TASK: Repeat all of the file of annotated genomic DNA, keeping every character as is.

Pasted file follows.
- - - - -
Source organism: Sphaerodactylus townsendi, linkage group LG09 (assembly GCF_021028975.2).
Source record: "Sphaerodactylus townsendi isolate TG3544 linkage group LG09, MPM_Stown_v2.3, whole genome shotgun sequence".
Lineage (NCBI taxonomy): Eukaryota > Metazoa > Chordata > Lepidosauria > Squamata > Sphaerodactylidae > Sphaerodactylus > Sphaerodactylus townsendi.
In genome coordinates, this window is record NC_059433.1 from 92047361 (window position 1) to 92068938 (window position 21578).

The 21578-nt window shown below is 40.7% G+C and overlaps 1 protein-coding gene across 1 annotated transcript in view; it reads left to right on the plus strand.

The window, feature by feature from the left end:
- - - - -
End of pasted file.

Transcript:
Source organism: Sphaerodactylus townsendi, linkage group LG09 (assembly GCF_021028975.2).
Source record: "Sphaerodactylus townsendi isolate TG3544 linkage group LG09, MPM_Stown_v2.3, whole genome shotgun sequence".
Lineage (NCBI taxonomy): Eukaryota > Metazoa > Chordata > Lepidosauria > Squamata > Sphaerodactylidae > Sphaerodactylus > Sphaerodactylus townsendi.
In genome coordinates, this window is record NC_059433.1 from 92047361 (window position 1) to 92068938 (window position 21578).

The 21578-nt window shown below is 40.7% G+C and overlaps 1 protein-coding gene across 1 annotated transcript in view; it reads left to right on the plus strand.

The window, feature by feature from the left end: